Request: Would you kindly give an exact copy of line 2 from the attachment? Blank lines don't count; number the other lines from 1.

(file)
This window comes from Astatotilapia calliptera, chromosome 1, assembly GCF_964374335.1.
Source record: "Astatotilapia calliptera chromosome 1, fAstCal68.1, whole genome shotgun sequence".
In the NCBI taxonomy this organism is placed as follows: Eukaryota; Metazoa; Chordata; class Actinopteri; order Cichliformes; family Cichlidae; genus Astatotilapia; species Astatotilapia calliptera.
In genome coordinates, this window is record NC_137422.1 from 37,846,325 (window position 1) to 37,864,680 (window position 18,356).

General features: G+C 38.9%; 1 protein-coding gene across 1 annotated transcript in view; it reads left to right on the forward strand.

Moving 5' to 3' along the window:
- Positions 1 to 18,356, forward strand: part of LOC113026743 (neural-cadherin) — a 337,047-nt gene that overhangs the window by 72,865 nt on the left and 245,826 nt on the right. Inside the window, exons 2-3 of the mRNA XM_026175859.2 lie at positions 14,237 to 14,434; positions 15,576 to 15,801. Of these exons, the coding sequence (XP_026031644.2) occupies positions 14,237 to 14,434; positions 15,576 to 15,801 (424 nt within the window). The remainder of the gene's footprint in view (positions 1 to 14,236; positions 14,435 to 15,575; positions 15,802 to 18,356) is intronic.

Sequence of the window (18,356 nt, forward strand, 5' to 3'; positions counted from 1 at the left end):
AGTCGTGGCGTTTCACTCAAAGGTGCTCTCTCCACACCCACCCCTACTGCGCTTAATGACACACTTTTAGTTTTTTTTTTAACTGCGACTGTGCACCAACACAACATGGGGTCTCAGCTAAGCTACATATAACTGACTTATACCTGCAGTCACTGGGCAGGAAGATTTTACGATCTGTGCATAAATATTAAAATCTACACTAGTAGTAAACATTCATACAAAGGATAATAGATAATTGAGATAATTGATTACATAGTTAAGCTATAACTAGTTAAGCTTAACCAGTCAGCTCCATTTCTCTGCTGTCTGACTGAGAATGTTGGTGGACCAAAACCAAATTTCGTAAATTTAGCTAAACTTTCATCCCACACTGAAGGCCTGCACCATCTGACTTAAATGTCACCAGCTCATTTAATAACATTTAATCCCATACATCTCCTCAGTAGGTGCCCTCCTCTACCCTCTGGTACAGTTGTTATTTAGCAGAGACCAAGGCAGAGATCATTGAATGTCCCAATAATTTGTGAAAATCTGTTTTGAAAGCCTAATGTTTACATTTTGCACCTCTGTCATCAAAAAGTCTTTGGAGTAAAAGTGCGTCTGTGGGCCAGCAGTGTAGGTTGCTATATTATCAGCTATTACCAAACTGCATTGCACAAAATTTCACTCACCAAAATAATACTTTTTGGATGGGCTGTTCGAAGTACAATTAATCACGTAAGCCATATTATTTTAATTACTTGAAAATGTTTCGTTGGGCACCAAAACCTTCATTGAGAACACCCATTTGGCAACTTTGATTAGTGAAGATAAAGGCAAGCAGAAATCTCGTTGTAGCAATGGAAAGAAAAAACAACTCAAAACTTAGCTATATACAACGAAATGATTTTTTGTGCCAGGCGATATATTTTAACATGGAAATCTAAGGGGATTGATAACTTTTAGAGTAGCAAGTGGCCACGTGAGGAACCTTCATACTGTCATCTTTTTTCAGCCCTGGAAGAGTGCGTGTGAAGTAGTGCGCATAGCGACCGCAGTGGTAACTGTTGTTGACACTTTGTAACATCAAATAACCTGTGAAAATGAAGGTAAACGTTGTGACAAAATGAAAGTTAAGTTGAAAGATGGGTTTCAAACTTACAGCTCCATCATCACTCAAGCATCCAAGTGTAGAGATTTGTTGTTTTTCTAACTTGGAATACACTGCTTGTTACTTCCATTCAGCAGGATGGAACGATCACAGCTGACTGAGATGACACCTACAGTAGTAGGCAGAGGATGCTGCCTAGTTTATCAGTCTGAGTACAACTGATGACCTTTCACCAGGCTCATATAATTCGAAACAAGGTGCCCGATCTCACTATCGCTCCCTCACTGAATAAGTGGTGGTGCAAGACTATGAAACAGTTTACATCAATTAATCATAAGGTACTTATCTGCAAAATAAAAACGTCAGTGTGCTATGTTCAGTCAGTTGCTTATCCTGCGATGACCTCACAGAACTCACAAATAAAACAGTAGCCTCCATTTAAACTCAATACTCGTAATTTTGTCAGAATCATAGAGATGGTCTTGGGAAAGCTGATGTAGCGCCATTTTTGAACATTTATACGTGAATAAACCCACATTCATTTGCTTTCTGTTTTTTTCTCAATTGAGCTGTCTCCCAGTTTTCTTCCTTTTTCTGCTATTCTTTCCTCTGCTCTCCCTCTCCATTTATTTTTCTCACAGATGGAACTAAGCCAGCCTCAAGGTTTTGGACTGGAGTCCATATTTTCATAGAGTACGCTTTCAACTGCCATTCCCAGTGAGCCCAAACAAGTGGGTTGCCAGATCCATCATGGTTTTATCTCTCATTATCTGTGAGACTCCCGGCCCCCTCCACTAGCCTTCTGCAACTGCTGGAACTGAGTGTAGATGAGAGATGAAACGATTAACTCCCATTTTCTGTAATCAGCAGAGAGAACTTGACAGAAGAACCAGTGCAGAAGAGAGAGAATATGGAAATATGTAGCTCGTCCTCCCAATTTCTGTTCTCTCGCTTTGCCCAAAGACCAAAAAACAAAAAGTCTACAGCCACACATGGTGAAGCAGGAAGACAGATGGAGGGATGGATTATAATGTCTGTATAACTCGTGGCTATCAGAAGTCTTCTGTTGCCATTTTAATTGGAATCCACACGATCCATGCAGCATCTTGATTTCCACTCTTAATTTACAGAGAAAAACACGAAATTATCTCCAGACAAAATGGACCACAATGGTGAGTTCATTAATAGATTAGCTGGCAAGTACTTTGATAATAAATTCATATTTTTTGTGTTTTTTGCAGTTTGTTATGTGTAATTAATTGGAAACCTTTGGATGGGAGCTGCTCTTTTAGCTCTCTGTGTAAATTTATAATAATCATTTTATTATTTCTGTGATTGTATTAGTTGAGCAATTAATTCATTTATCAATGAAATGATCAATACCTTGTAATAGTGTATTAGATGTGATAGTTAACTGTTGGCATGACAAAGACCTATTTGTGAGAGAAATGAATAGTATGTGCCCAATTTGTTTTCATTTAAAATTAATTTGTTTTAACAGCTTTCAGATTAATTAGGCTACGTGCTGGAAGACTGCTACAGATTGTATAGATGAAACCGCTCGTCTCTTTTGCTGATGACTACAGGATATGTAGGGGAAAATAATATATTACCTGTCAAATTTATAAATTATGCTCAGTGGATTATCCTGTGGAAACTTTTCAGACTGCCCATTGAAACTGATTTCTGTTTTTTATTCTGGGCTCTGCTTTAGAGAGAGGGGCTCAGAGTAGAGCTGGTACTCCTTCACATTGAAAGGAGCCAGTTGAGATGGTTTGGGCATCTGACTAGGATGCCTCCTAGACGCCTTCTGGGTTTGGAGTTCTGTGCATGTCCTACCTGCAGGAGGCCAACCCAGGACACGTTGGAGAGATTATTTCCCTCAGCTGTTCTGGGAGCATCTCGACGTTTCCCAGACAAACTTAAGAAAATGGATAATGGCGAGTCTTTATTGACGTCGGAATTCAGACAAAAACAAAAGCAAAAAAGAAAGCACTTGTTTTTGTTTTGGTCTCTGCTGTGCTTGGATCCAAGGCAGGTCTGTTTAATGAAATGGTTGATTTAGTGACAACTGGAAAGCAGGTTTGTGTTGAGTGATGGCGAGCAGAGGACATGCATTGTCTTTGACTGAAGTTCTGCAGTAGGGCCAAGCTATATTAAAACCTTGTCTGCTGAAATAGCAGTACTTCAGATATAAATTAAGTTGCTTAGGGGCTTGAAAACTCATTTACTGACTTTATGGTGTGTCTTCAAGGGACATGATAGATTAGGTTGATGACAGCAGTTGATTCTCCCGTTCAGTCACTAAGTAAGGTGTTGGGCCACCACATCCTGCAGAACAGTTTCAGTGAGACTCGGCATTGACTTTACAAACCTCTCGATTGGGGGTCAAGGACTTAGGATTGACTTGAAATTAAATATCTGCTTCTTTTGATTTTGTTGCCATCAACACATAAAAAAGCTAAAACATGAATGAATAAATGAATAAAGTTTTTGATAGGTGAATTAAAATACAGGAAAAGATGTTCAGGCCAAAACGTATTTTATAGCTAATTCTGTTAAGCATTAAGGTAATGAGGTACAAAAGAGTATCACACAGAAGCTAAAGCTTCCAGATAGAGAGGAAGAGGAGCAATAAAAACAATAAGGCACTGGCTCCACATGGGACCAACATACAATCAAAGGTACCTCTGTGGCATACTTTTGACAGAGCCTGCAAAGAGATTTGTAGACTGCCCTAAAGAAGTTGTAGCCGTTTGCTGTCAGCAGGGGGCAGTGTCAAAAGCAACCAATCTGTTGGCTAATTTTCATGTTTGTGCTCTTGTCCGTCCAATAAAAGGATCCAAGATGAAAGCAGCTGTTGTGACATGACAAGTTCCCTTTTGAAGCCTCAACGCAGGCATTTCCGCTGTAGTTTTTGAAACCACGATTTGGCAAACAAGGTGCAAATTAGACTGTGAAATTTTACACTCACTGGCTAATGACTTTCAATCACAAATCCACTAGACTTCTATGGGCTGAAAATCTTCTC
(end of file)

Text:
Source record: "Astatotilapia calliptera chromosome 1, fAstCal68.1, whole genome shotgun sequence".